Trooper furlough suit filed Union sees threat to public safety

February 12, 1992|By Glenn Small | Glenn Small,Staff Writer

Saying Gov. William Donald Schaefer's plan to furlough about 300 state police officers is a threat to public safety, the Maryland Troopers Association filed suit yesterday to prevent the furlough plan from being enforced.

The suit was filed in Baltimore County Circuit Court on behalf of the 1,700 sworn Maryland State Police troopers.

The governor ordered most state employees to take off up to five days without pay between Feb. 1 and June 30 to make up for a budget deficit.

Col. Elmer H. Tippett, state police superintendent, issued an order requiring all non-patrol state police to take up to five furlough days, depending on their salaries. The superintendent's order applied to sworn troopers who are engaged in "administrative and clerical" duties. It will affect about 325 state police, a union official said.

Sgt. Joe Pruitt, first vice president of the troopers association and one of those affected, said many officers assigned to administrative tasks often are in the field supervising, especially when there's a serious incident.

"We will lose key supervision during those" furlough days, said Sergeant Pruitt, who must take four furlough days between now and June 30.

Lawyers for the troopers union said yesterday that sworn troopers, even if they are engaged primarily in non-patrol duties, are required to respond to crimes, even when off duty.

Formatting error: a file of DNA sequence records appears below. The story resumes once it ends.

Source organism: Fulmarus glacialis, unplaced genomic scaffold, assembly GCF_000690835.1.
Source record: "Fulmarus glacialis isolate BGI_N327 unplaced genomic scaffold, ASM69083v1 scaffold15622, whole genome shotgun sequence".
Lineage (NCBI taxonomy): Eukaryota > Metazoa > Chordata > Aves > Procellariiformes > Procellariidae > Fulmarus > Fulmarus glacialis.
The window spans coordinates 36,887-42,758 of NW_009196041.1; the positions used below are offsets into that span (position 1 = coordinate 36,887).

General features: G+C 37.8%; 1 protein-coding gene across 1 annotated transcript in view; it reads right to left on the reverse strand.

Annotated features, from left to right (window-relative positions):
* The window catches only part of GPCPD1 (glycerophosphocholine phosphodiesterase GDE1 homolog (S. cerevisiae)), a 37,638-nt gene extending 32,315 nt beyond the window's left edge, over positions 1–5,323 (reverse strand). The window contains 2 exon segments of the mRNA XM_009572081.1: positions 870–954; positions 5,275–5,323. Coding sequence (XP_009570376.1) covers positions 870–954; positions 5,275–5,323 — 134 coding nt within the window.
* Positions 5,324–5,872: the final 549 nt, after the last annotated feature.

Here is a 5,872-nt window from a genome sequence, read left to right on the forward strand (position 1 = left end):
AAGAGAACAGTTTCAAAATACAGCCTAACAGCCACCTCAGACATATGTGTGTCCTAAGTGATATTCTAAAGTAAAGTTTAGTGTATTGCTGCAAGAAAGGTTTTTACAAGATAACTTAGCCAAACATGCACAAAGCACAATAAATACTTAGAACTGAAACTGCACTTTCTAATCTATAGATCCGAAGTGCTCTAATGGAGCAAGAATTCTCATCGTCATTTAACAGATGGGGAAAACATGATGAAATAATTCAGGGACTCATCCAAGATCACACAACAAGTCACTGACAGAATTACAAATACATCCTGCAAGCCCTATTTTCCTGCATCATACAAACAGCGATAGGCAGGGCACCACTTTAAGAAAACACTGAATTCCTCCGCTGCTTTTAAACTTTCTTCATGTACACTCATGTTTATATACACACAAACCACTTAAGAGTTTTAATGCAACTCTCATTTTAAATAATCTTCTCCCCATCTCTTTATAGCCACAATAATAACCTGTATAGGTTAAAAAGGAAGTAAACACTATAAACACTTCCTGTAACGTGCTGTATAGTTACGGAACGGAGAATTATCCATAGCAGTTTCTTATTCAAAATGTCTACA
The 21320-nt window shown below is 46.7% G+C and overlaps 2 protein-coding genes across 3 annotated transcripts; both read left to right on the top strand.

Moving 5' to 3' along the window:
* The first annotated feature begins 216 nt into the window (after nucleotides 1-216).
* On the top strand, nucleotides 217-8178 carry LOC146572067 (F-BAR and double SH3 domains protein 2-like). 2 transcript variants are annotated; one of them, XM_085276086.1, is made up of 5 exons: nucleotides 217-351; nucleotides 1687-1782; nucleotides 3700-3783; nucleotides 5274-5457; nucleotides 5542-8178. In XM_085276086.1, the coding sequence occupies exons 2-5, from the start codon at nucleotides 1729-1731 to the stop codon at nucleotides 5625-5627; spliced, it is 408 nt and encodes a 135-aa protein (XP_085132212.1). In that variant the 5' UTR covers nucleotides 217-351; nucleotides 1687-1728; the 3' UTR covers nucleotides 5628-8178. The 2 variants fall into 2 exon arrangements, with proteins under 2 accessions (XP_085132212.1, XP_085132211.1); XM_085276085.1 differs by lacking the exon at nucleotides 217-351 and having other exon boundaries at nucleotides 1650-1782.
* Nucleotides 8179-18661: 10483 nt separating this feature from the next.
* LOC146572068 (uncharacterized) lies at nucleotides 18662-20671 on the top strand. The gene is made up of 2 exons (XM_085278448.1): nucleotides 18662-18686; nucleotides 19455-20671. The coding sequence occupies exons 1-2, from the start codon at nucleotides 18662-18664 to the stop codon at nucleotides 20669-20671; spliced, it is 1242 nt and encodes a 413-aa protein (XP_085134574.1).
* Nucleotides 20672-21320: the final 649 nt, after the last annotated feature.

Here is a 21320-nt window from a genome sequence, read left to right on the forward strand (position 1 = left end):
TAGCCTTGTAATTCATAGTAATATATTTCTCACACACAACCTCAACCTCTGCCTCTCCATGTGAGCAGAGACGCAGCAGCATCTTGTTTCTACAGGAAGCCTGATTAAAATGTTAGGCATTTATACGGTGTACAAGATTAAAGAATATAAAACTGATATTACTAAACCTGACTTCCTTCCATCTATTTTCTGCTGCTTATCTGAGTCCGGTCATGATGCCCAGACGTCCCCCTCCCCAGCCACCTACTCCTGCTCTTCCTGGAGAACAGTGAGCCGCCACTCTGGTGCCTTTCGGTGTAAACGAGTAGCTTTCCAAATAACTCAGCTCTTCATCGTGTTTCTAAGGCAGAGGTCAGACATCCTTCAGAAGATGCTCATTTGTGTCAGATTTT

Under Colonel Tippett's furlough plan, if a trooper on a furlough day comes across an "emergency," the furlough day will be canceled and rescheduled.

"A furlough day is saying you're not working, when every trooper is always working," said George E. "Chip" Snyder Jr., one of three lawyers representing the troopers.

Mr. Snyder and two other attorneys for the troopers' union yesterday persuaded Judge James T. Smith Jr. to issue an order requiring Colonel Tippett to clarify what he considers an "emergency" situation.

Judge Smith also scheduled a full hearing on the matter for Feb. 18.

In another lawsuit over furloughs Monday, a Baltimore Circuit Court judge issued an injunction to block the city from forcing firefighters and fire officers to take five unpaid furlough days to help the city balance its budget. The judge based the injunction on an earlier agreement between the city and firefighters' union.

In the troopers' case, Stuart M. Nathan and Mark H. Bowen, assistant attorneys general, said yesterday that they believe the furlough plans are legal and will be upheld.

They emphasized that Colonel Tippett's order applies only to non-patrol officers, "so that public safety will be ensured."

Mr. Snyder, however, said that non-patrol officers support patrol officers and are just as important to public safety and that the troopers are already understaffed.

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